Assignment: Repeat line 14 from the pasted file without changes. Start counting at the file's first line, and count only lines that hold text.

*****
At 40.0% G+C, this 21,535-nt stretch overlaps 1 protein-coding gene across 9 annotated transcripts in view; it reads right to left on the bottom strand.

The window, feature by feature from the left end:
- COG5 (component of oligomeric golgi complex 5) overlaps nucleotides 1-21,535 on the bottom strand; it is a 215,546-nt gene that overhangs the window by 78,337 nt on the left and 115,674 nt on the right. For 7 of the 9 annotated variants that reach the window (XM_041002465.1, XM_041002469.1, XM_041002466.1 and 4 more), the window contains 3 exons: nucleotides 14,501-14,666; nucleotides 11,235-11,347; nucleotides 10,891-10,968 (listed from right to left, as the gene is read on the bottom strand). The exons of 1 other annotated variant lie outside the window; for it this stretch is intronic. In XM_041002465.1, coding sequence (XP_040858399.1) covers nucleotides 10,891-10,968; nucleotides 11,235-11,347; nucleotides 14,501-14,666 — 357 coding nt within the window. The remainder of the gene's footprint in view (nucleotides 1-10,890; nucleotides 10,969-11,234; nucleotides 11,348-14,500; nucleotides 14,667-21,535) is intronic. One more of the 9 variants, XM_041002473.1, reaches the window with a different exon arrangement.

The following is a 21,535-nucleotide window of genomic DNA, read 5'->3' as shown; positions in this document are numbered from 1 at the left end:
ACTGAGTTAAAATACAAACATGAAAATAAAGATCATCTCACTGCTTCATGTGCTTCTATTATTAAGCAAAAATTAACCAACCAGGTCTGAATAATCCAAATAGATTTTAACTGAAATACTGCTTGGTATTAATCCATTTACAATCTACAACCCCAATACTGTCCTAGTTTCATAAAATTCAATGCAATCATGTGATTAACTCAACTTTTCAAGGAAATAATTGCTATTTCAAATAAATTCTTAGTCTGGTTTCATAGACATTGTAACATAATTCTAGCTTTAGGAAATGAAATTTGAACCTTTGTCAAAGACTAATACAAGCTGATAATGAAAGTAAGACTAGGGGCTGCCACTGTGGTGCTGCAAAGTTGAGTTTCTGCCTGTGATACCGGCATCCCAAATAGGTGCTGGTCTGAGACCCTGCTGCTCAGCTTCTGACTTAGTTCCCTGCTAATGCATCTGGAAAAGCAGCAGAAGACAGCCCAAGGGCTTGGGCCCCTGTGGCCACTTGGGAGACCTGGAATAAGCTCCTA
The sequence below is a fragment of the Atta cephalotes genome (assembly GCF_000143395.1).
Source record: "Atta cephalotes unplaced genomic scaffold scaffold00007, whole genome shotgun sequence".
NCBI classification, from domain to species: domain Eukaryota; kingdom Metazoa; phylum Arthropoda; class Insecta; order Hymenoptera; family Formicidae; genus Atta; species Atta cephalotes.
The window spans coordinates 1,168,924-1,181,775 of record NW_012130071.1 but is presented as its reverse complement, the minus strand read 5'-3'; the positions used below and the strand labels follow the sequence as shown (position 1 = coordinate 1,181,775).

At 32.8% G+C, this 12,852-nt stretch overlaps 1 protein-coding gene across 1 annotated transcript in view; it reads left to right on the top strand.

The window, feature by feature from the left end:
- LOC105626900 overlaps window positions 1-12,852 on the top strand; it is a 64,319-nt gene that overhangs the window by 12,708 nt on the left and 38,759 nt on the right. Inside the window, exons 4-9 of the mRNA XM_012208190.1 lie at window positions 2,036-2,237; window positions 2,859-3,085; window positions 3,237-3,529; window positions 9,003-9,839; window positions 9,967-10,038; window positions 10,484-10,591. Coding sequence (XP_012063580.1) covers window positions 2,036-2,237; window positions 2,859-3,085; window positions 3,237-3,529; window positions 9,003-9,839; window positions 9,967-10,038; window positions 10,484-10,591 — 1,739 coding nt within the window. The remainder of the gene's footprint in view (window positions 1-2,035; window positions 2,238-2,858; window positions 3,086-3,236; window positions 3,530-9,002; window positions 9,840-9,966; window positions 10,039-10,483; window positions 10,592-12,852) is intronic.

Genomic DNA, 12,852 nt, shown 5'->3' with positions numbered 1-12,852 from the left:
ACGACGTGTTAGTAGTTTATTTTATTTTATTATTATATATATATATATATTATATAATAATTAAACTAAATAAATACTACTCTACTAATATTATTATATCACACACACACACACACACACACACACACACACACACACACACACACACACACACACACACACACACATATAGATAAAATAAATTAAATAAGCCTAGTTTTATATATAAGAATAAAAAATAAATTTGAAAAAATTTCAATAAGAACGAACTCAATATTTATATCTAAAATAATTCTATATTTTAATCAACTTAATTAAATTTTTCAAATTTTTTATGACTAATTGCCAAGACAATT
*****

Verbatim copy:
ACGACGTGTTAGTAGTTTATTTTATTTTATTATTATATATATATATATATTATATAATAATTAAACTAAATAAATACTACTCTACTAATATTATTATATCACACACACACACACACACACACACACACACACACACACACACACACACACACACACACACACACACATATAGATAAAATAAATTAAATAAGCCTAGTTTTATATATAAGAATAAAAAATAAATTTGAAAAAATTTCAATAAGAACGAACTCAATATTTATATCTAAAATAATTCTATATTTTAATCAACTTAATTAAATTTTTCAAATTTTTTATGACTAATTGCCAAGACAATT